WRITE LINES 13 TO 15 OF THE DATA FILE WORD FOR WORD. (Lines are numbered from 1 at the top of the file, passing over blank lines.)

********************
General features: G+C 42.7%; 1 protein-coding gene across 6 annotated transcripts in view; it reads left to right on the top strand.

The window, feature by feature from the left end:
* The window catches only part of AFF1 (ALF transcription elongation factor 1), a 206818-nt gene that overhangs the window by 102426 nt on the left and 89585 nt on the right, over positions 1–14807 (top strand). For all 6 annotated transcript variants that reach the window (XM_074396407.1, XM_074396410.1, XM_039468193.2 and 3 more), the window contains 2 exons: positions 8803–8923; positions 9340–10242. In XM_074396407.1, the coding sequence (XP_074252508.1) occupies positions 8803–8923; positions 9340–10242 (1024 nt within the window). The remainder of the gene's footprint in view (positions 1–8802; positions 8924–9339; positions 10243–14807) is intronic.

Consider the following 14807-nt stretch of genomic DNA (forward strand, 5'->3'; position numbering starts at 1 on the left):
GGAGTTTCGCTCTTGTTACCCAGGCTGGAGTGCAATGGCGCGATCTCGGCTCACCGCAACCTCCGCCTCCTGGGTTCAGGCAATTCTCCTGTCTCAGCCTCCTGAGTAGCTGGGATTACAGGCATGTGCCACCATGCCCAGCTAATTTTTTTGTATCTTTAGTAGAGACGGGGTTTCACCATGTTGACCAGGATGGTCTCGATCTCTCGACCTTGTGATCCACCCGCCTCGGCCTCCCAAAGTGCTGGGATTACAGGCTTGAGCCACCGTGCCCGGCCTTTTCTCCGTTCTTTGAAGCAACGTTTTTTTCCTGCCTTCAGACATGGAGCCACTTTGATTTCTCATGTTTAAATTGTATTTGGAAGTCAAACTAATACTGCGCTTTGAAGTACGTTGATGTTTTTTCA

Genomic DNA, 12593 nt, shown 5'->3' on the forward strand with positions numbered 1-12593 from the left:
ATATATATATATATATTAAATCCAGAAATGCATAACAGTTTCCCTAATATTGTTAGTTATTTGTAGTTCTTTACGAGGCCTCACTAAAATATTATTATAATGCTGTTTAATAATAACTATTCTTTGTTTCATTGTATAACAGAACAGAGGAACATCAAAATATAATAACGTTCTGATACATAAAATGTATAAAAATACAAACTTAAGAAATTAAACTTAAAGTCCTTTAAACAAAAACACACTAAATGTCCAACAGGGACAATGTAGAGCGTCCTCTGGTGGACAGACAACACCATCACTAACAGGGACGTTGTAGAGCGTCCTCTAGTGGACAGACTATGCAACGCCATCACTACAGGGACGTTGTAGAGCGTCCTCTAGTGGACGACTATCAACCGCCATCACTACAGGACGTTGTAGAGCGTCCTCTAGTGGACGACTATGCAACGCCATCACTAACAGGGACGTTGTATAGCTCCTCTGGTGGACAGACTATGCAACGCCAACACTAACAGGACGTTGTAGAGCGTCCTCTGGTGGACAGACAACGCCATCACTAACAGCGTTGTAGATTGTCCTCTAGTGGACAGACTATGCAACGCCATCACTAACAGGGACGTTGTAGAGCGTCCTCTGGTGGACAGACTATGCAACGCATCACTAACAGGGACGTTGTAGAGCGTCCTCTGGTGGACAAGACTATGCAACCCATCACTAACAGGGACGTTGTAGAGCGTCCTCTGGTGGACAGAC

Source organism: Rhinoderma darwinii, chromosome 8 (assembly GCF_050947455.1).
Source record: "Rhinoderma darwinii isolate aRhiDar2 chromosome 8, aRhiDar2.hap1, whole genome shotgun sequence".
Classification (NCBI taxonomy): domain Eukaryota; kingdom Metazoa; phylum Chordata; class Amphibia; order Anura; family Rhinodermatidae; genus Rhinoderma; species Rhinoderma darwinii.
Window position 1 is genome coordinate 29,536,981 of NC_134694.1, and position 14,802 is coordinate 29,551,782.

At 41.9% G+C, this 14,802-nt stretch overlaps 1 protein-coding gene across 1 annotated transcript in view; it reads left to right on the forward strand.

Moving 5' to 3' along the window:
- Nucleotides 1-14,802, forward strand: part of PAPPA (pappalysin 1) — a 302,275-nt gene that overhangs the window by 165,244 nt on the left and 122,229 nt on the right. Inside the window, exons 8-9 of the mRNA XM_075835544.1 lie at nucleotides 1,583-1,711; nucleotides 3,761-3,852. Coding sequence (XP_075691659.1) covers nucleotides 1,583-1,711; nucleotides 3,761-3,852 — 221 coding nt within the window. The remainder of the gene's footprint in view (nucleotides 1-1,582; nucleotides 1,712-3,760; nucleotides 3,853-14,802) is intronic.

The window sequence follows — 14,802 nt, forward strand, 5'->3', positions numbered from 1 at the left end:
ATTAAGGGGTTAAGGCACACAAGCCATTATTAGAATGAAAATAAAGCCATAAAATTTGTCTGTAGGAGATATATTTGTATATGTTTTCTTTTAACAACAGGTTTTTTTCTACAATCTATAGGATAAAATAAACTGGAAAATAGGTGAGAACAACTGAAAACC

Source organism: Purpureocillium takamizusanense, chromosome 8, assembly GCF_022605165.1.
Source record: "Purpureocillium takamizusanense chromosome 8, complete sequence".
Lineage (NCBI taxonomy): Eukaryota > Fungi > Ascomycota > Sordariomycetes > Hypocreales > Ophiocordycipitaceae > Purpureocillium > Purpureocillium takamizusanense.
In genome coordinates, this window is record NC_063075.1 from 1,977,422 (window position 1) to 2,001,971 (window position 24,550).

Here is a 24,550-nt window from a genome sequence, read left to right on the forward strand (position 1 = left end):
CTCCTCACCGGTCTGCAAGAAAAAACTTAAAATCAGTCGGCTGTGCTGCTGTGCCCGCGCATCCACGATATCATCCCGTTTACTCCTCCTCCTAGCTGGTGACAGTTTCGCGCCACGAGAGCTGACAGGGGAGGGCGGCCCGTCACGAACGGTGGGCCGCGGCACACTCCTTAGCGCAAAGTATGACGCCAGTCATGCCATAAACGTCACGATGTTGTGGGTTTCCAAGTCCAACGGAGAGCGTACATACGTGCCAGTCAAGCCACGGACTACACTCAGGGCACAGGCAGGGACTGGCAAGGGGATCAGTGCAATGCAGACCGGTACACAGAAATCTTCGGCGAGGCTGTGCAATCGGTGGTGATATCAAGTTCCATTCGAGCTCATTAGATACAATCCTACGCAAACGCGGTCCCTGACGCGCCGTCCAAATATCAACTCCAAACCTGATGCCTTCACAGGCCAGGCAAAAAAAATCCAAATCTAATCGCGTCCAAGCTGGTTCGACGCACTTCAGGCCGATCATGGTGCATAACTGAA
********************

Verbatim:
Moving 5' to 3' along the window:
- Nucleotides 1-14,802, forward strand: part of PAPPA (pappalysin 1) — a 302,275-nt gene that overhangs the window by 165,244 nt on the left and 122,229 nt on the right. Inside the window, exons 8-9 of the mRNA XM_075835544.1 lie at nucleotides 1,583-1,711; nucleotides 3,761-3,852. Coding sequence (XP_075691659.1) covers nucleotides 1,583-1,711; nucleotides 3,761-3,852 — 221 coding nt within the window. The remainder of the gene's footprint in view (nucleotides 1-1,582; nucleotides 1,712-3,760; nucleotides 3,853-14,802) is intronic.

The window sequence follows — 14,802 nt, forward strand, 5'->3', positions numbered from 1 at the left end: